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Developing an Advanced PM2.5 Exposure Model in Lima, Peru

1
Department of Environmental Health, Rollins School of Public Health, Emory University, Atlanta, GA 30322, USA
2
Carrera Profesional de Ingeniería Ambiental, Universidad Nacional Tecnológica de Lima Sur (UNTELS), cruce Av. Central y Av. Bolivar, Villa El Salvador, Lima 15102, Peru
3
Division of Pulmonary and Critical Care, School of Medicine, Johns Hopkins University, Baltimore, MD 21205, USA
4
Endocrinology and Reproduction Unit, Research and Development Laboratories (LID), Faculty of Sciences and Philosophy, Universidad Peruana Cayetano Heredia, Lima 15102, Peru
5
Department of Biological and Physiological Sciences, Faculty of Sciences and Philosophy, Universidad Peruana Cayetano Heredia, Lima 15102, Peru
6
Instituto de Investigaciones de la Altura, Universidad Peruana Cayetano Heredia, Lima 15102, Peru
*
Author to whom correspondence should be addressed.
Remote Sens. 2019, 11(6), 641; https://doi.org/10.3390/rs11060641
Received: 4 February 2019 / Revised: 8 March 2019 / Accepted: 13 March 2019 / Published: 16 March 2019
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Abstract

It is well recognized that exposure to fine particulate matter (PM2.5) affects health adversely, yet few studies from South America have documented such associations due to the sparsity of PM2.5 measurements. Lima’s topography and aging vehicular fleet results in severe air pollution with limited amounts of monitors to effectively quantify PM2.5 levels for epidemiologic studies. We developed an advanced machine learning model to estimate daily PM2.5 concentrations at a 1 km2 spatial resolution in Lima, Peru from 2010 to 2016. We combined aerosol optical depth (AOD), meteorological fields from the European Centre for Medium-Range Weather Forecasts (ECMWF), parameters from the Weather Research and Forecasting model coupled with Chemistry (WRF-Chem), and land use variables to fit a random forest model against ground measurements from 16 monitoring stations. Overall cross-validation R2 (and root mean square prediction error, RMSE) for the random forest model was 0.70 (5.97 μg/m3). Mean PM2.5 for ground measurements was 24.7 μg/m3 while mean estimated PM2.5 was 24.9 μg/m3 in the cross-validation dataset. The mean difference between ground and predicted measurements was −0.09 μg/m3 (Std.Dev. = 5.97 μg/m3), with 94.5% of observations falling within 2 standard deviations of the difference indicating good agreement between ground measurements and predicted estimates. Surface downwards solar radiation, temperature, relative humidity, and AOD were the most important predictors, while percent urbanization, albedo, and cloud fraction were the least important predictors. Comparison of monthly mean measurements between ground and predicted PM2.5 shows good precision and accuracy from our model. Furthermore, mean annual maps of PM2.5 show consistent lower concentrations in the coast and higher concentrations in the mountains, resulting from prevailing coastal winds blown from the Pacific Ocean in the west. Our model allows for construction of long-term historical daily PM2.5 measurements at 1 km2 spatial resolution to support future epidemiological studies. View Full-Text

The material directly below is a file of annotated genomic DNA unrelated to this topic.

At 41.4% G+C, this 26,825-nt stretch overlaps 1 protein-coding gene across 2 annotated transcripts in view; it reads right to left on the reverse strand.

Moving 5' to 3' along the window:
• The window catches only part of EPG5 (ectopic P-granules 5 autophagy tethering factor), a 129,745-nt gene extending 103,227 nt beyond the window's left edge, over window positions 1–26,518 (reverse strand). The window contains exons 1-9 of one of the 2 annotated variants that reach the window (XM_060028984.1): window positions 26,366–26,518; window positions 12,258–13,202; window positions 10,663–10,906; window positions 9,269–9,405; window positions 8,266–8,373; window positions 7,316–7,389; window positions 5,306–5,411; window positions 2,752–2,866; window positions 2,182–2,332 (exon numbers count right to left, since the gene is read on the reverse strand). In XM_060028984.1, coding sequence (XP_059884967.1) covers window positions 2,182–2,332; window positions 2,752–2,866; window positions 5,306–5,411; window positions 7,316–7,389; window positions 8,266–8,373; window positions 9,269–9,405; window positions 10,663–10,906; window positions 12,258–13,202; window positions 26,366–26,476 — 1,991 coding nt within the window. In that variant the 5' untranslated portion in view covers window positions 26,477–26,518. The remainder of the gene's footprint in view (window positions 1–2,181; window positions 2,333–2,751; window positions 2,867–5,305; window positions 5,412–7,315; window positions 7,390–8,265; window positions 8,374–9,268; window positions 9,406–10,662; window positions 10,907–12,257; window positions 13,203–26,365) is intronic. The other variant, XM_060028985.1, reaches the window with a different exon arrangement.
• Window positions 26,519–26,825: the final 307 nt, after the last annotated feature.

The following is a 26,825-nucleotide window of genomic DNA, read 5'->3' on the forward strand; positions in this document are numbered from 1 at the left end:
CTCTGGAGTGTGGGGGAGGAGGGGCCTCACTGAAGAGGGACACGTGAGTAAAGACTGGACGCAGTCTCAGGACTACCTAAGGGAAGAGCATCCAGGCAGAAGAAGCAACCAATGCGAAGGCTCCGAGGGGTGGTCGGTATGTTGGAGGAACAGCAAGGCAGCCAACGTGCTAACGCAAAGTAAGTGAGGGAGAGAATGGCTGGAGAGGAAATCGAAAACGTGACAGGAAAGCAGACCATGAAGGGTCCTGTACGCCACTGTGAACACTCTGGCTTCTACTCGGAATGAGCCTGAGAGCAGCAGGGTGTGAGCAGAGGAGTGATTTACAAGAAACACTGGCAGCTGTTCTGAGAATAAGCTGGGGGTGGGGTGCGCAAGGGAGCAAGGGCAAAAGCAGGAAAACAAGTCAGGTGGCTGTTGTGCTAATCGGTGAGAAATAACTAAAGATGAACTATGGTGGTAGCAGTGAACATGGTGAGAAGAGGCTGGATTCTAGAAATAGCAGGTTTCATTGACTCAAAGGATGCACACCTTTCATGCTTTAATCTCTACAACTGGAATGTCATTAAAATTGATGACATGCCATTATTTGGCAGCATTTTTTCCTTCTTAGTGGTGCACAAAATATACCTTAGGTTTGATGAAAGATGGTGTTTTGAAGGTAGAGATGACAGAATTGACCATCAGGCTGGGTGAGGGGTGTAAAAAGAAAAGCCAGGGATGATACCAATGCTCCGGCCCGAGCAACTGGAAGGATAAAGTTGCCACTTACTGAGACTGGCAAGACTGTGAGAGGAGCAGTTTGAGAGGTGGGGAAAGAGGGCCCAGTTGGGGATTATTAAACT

Keywords: PM2.5; air pollution; MAIAC AOD; WRF-chem; random forest; machine learning; remote sensing; Lima; Peru PM2.5; air pollution; MAIAC AOD; WRF-chem; random forest; machine learning; remote sensing; Lima; Peru
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This is an open access article distributed under the Creative Commons Attribution License which permits unrestricted use, distribution, and reproduction in any medium, provided the original work is properly cited (CC BY 4.0).

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Vu, B.N.; Sánchez, O.; Bi, J.; Xiao, Q.; Hansel, N.N.; Checkley, W.; Gonzales, G.F.; Steenland, K.; Liu, Y. Developing an Advanced PM2.5 Exposure Model in Lima, Peru. Remote Sens. 2019, 11, 641.

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